One of the Technics’ unique selling points for both the AZ80 and the AZ60M2 has been the implementation of three-channel multipoint connectivity, allowing you to switch quickly and effortlessly between a trio of distinct sources via Bluetooth without having to manually set the connection every time. We were keen to see if Technics could pull it off, and soon discovered that we can easily flit between multiple sources without delay or difficulty. The buds’ higher-quality Bluetooth LDAC codec support is only available for two multipoint devices, but even so, it’s a remarkable trick that we haven't seen even from the industry’s biggest names. 

Technics EAH-AZ60M2 tech specs

In-ear headphones: Technics EAH-AZ60M2

(Image credit: Technics)

Bluetooth 5.3

Codec Support LDAC, SBC, AAC

Noise-cancelling? Yes 

Battery Life Up to 7 hours (single charge in earbuds with ANC on), up to 7.5 hours (ANC off); total 25 hours (with charging case, ANC off)

Finishes x3 (Black, Silver, Midnight Blue)

Weight 7g (each)

Touch controls are implemented pretty well, with full customisation for each ear once again personalisable thanks to the Technics Audio app. Getting the buds to respond to your tap-based commands isn’t a problem, although there are more sophisticated systems (the Bose QuietComfort Earbuds II are the gold standard here) which allow complete on-ear control for every function you can think of. As it is, you’ll need to drop some commands out in favour of the ones you really want, so adjusting ANC might have to be sacrificed in favour of volume control, for example, depending on your priorities and preferences.

Battery life isn’t bad either, although it’s far from remarkable at this level. The AZ60M2 provides up to seven hours on a single charge if the ANC is switched on, climbing to 7.5 hours with noise cancellation off. With the charging case you’ll get a total of 25 hours without ANC and 24 with, numbers that run roughly parallel to the excellent Sony WF-1000XM4 buds.

Technics promises improved voice technology for its new earbuds courtesy of its JustMyVoice call technology, and we find it works well. JustMyVoice analyses your voice signal and then suppresses any surrounding noise so that your speech is what comes through ahead of unwanted background interferences. Like the AZ80, ambient noise reduction is well implemented to blot out wind and blustery conditions when the weather becomes an issue.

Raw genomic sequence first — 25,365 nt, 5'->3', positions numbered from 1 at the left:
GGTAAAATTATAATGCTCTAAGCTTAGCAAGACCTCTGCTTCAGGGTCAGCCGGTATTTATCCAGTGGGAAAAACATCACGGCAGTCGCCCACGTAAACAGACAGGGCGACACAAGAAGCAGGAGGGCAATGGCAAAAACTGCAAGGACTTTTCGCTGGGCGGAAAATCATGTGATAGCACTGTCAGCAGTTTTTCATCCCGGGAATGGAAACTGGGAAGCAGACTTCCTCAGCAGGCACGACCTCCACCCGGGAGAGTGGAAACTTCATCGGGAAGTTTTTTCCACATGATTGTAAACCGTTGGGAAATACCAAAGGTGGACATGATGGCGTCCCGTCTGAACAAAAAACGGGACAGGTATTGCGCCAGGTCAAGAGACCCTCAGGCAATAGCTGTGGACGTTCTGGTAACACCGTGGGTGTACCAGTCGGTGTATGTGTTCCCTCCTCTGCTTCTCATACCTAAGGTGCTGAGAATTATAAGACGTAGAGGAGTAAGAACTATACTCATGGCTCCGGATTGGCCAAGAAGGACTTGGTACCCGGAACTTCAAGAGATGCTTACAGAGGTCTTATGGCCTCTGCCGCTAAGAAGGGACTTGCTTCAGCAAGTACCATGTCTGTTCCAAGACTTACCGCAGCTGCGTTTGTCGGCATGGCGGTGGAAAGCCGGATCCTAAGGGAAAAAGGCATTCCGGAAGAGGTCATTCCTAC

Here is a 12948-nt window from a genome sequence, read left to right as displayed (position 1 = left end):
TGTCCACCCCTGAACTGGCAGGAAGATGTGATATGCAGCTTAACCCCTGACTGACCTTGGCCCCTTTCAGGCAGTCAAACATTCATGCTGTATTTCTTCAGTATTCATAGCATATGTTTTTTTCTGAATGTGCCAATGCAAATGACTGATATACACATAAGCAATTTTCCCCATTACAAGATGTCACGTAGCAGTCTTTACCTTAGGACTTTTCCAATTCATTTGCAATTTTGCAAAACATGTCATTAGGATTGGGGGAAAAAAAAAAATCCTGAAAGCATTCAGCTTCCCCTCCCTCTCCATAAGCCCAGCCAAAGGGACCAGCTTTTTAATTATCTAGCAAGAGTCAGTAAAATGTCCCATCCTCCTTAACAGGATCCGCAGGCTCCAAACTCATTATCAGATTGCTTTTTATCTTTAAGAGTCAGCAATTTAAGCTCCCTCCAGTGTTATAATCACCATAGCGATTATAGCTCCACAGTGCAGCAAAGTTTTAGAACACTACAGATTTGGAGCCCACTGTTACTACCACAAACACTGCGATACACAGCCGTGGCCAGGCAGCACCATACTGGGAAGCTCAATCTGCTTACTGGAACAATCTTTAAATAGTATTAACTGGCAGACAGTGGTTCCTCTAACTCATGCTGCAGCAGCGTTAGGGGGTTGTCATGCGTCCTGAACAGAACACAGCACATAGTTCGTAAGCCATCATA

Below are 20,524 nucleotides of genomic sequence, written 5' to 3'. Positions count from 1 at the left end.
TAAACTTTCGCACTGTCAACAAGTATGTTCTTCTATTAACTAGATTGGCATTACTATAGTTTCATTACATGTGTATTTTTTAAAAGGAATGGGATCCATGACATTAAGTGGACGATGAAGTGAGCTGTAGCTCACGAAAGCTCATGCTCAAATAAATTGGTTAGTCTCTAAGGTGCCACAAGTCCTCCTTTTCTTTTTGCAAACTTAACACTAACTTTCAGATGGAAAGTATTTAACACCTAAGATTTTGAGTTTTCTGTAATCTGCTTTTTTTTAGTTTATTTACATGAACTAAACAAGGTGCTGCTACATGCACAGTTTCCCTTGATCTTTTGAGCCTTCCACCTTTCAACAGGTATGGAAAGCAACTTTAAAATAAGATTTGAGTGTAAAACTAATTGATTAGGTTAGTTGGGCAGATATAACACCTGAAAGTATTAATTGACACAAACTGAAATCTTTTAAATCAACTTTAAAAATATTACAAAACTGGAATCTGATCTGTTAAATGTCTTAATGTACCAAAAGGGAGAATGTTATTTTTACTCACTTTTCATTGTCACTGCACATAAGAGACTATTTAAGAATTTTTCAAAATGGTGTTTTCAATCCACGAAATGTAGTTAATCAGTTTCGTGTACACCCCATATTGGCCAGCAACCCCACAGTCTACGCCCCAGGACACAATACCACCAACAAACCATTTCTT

In-ear headphones: Technics EAH-AZ60M2

(Image credit: What Hi-Fi?)

Loading up Tidal and selecting Tina Turner’s We Don’t Need Another Hero sees the AZ60M2 make a good account of themselves, dealing with the subtleties and nuances of the track’s dramatic peaks and troughs with respectable agility. There’s texture and weight to the bass plucks, while lighter instrumentation feels suitably delicate amid the drama, all lending itself to an engaging, well-rounded listen.

What about a decent sense of fun and rhythmic drive? Calvin Harris’ Feels is always a good test of whether a pair of headphones can get your head bopping, and the AZ60M2 do an admirable job of eliciting the desired effect. The track’s funky, bouncing rhythm is conveyed nicely, while the personality of Katy Perry’s loose, sometimes suggestive vocal delivery comes across with suitable feeling.

Sviatoslav Richter’s rendition of Debussy’s Claire de Lune serves as a test of the AZ60M2’s proficiency for quieter, more delicate performances, and it’s a similarly pleasing story here, too. There’s space and tactility on display, not to mention clarity and dynamics from such a simple yet expressive piece, that glossy piano texture coming to the fore with real expression.

The problem we find, however, is that although our listening sessions with the AZ60M2 are utterly enjoyable, switching to the rival Sony XM4 for comparison elicits a slightly more satisfying experience than Technics’ admittedly worthwhile efforts. The funky pulse of Feels, the inspirational drive of We Don’t Need Another Hero, even the subtle expressions of Claire de Lune, it all just feels more enjoyable when listened to through Sony buds. Place them both side by side on a table, and your hand, and heart, will inevitably be drawn to the XM4 buds in opposition to Technics’ game pretender. 


In-ear headphones: Technics EAH-AZ60M2

(Image credit: What Hi-Fi?)

The EAH-AZ60M2 are another assuredly competent effort from Technics, a strong pair of all-rounders that exhibit few glaring weaknesses while performing solidly across the board. There’s a respectable number of well-designed features to show off, an utterly satisfactory level of build quality and a genuinely competitive sound, all delivered with confidence and subtle style. 

If you end up getting a pair as a gift, there’ll certainly be no need to grit your teeth and practice your best forced smile, because you’ll have received an unquestionably capable pair of wireless earbuds.


  • Sound 4
  • Comfort 4
  • Features 4


Read our review of the Sony WF-1000XM4 

Also consider the Apple AirPods Pro 2

Read our Sennheiser Momentum True Wireless 3 review

I test wireless earbuds for a living and here are 5 pairs I highly recommend

What Hi-Fi?

What Hi-Fi?, founded in 1976, is the world's leading independent guide to buying and owning hi-fi and home entertainment products. Our comprehensive tests help you buy the very best for your money, with our advice sections giving you step-by-step information on how to get even more from your music and movies. Everything is tested by our dedicated team of in-house reviewers in our custom-built test rooms in London, Reading and Bath. Our coveted five-star rating and Awards are recognised all over the world as the ultimate seal of approval, so you can buy with absolute confidence.